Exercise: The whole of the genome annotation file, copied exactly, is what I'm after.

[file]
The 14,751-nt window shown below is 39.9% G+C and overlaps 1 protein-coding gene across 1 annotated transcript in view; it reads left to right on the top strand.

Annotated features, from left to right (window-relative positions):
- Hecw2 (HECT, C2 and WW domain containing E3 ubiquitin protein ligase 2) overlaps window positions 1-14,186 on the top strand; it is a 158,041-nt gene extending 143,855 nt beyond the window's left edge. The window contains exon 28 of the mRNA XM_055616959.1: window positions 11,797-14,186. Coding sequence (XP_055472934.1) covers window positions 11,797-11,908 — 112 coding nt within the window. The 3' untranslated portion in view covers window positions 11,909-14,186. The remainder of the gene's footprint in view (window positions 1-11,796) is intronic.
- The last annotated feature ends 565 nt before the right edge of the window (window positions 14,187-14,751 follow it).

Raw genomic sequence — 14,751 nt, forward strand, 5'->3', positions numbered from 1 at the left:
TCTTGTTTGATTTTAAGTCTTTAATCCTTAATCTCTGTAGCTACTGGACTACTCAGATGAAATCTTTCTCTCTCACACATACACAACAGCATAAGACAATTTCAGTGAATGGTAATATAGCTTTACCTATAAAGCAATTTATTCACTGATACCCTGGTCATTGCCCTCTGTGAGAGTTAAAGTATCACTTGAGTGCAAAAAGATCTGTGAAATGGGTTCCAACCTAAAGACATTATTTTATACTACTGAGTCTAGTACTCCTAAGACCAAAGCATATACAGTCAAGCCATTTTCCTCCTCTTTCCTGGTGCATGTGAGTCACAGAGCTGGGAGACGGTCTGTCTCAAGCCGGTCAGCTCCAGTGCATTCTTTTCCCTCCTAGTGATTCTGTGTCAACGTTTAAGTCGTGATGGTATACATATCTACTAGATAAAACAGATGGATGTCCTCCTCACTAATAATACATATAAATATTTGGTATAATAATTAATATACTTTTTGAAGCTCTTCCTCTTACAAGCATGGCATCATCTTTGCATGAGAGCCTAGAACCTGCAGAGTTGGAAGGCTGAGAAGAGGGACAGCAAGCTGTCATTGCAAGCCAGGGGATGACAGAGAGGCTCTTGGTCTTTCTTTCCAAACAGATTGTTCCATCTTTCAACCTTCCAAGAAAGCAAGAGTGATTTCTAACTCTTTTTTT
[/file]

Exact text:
The 14,751-nt window shown below is 39.9% G+C and overlaps 1 protein-coding gene across 1 annotated transcript in view; it reads left to right on the top strand.

Annotated features, from left to right (window-relative positions):
- Hecw2 (HECT, C2 and WW domain containing E3 ubiquitin protein ligase 2) overlaps window positions 1-14,186 on the top strand; it is a 158,041-nt gene extending 143,855 nt beyond the window's left edge. The window contains exon 28 of the mRNA XM_055616959.1: window positions 11,797-14,186. Coding sequence (XP_055472934.1) covers window positions 11,797-11,908 — 112 coding nt within the window. The 3' untranslated portion in view covers window positions 11,909-14,186. The remainder of the gene's footprint in view (window positions 1-11,796) is intronic.
- The last annotated feature ends 565 nt before the right edge of the window (window positions 14,187-14,751 follow it).

Raw genomic sequence — 14,751 nt, forward strand, 5'->3', positions numbered from 1 at the left:
TCTTGTTTGATTTTAAGTCTTTAATCCTTAATCTCTGTAGCTACTGGACTACTCAGATGAAATCTTTCTCTCTCACACATACACAACAGCATAAGACAATTTCAGTGAATGGTAATATAGCTTTACCTATAAAGCAATTTATTCACTGATACCCTGGTCATTGCCCTCTGTGAGAGTTAAAGTATCACTTGAGTGCAAAAAGATCTGTGAAATGGGTTCCAACCTAAAGACATTATTTTATACTACTGAGTCTAGTACTCCTAAGACCAAAGCATATACAGTCAAGCCATTTTCCTCCTCTTTCCTGGTGCATGTGAGTCACAGAGCTGGGAGACGGTCTGTCTCAAGCCGGTCAGCTCCAGTGCATTCTTTTCCCTCCTAGTGATTCTGTGTCAACGTTTAAGTCGTGATGGTATACATATCTACTAGATAAAACAGATGGATGTCCTCCTCACTAATAATACATATAAATATTTGGTATAATAATTAATATACTTTTTGAAGCTCTTCCTCTTACAAGCATGGCATCATCTTTGCATGAGAGCCTAGAACCTGCAGAGTTGGAAGGCTGAGAAGAGGGACAGCAAGCTGTCATTGCAAGCCAGGGGATGACAGAGAGGCTCTTGGTCTTTCTTTCCAAACAGATTGTTCCATCTTTCAACCTTCCAAGAAAGCAAGAGTGATTTCTAACTCTTTTTTT